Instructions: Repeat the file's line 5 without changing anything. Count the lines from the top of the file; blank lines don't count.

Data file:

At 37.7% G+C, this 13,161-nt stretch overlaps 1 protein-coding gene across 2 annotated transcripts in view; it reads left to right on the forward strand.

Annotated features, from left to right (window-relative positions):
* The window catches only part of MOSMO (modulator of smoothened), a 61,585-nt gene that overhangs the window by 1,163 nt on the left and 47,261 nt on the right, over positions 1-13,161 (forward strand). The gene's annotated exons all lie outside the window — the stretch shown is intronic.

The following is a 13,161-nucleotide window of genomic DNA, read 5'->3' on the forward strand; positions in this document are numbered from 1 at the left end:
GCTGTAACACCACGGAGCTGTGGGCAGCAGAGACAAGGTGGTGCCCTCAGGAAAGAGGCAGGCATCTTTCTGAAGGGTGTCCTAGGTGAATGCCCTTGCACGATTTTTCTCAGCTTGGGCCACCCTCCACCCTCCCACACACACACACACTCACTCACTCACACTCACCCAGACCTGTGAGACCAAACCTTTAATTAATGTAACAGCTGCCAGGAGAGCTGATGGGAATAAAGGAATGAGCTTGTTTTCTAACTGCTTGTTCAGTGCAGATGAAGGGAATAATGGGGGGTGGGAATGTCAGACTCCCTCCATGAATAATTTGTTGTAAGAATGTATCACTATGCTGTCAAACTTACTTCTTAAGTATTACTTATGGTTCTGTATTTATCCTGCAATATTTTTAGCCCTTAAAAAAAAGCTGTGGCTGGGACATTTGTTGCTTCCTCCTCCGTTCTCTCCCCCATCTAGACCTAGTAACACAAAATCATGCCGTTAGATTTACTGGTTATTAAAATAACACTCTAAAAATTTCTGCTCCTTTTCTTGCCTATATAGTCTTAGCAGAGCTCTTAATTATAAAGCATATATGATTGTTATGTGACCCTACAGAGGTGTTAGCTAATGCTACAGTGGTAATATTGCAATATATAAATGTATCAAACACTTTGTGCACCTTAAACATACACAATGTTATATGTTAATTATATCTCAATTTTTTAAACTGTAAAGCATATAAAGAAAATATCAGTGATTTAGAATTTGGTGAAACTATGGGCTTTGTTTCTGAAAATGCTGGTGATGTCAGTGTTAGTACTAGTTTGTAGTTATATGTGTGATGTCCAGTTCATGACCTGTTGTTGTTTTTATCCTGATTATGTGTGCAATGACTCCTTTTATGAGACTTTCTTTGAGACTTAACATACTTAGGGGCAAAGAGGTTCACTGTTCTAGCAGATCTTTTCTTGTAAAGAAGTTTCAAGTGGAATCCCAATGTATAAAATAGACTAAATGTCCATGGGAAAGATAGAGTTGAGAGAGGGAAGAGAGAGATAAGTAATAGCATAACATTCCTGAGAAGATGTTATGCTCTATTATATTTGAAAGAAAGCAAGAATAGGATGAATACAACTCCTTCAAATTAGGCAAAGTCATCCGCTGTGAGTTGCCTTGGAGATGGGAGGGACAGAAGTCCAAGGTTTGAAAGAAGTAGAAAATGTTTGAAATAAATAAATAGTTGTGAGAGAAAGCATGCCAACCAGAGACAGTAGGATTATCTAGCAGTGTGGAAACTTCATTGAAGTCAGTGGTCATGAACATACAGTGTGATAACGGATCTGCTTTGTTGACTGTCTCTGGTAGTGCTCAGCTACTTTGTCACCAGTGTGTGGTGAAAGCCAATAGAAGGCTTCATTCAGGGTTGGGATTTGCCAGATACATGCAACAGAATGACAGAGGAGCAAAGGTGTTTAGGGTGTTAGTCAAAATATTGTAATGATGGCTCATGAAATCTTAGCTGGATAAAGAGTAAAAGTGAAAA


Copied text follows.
GCTGTAACACCACGGAGCTGTGGGCAGCAGAGACAAGGTGGTGCCCTCAGGAAAGAGGCAGGCATCTTTCTGAAGGGTGTCCTAGGTGAATGCCCTTGCACGATTTTTCTCAGCTTGGGCCACCCTCCACCCTCCCACACACACACACACTCACTCACTCACACTCACCCAGACCTGTGAGACCAAACCTTTAATTAATGTAACAGCTGCCAGGAGAGCTGATGGGAATAAAGGAATGAGCTTGTTTTCTAACTGCTTGTTCAGTGCAGATGAAGGGAATAATGGGGGGTGGGAATGTCAGACTCCCTCCATGAATAATTTGTTGTAAGAATGTATCACTATGCTGTCAAACTTACTTCTTAAGTATTACTTATGGTTCTGTATTTATCCTGCAATATTTTTAGCCCTTAAAAAAAAGCTGTGGCTGGGACATTTGTTGCTTCCTCCTCCGTTCTCTCCCCCATCTAGACCTAGTAACACAAAATCATGCCGTTAGATTTACTGGTTATTAAAATAACACTCTAAAAATTTCTGCTCCTTTTCTTGCCTATATAGTCTTAGCAGAGCTCTTAATTATAAAGCATATATGATTGTTATGTGACCCTACAGAGGTGTTAGCTAATGCTACAGTGGTAATATTGCAATATATAAATGTATCAAACACTTTGTGCACCTTAAACATACACAATGTTATATGTTAATTATATCTCAATTTTTTAAACTGTAAAGCATATAAAGAAAATATCAGTGATTTAGAATTTGGTGAAACTATGGGCTTTGTTTCTGAAAATGCTGGTGATGTCAGTGTTAGTACTAGTTTGTAGTTATATGTGTGATGTCCAGTTCATGACCTGTTGTTGTTTTTATCCTGATTATGTGTGCAATGACTCCTTTTATGAGACTTTCTTTGAGACTTAACATACTTAGGGGCAAAGAGGTTCACTGTTCTAGCAGATCTTTTCTTGTAAAGAAGTTTCAAGTGGAATCCCAATGTATAAAATAGACTAAATGTCCATGGGAAAGATAGAGTTGAGAGAGGGAAGAGAGAGATAAGTAATAGCATAACATTCCTGAGAAGATGTTATGCTCTATTATATTTGAAAGAAAGCAAGAATAGGATGAATACAACTCCTTCAAATTAGGCAAAGTCATCCGCTGTGAGTTGCCTTGGAGATGGGAGGGACAGAAGTCCAAGGTTTGAAAGAAGTAGAAAATGTTTGAAATAAATAAATAGTTGTGAGAGAAAGCATGCCAACCAGAGACAGTAGGATTATCTAGCAGTGTGGAAACTTCATTGAAGTCAGTGGTCATGAACATACAGTGTGATAACGGATCTGCTTTGTTGACTGTCTCTGGTAGTGCTCAGCTACTTTGTCACCAGTGTGTGGTGAAAGCCAATAGAAGGCTTCATTCAGGGTTGGGATTTGCCAGATACATGCAACAGAATGACAGAGGAGCAAAGGTGTTTAGGGTGTTAGTCAAAATATTGTAATGATGGCTCATGAAATCTTAGCTGGATAAAGAGTAAAAGTGAAAA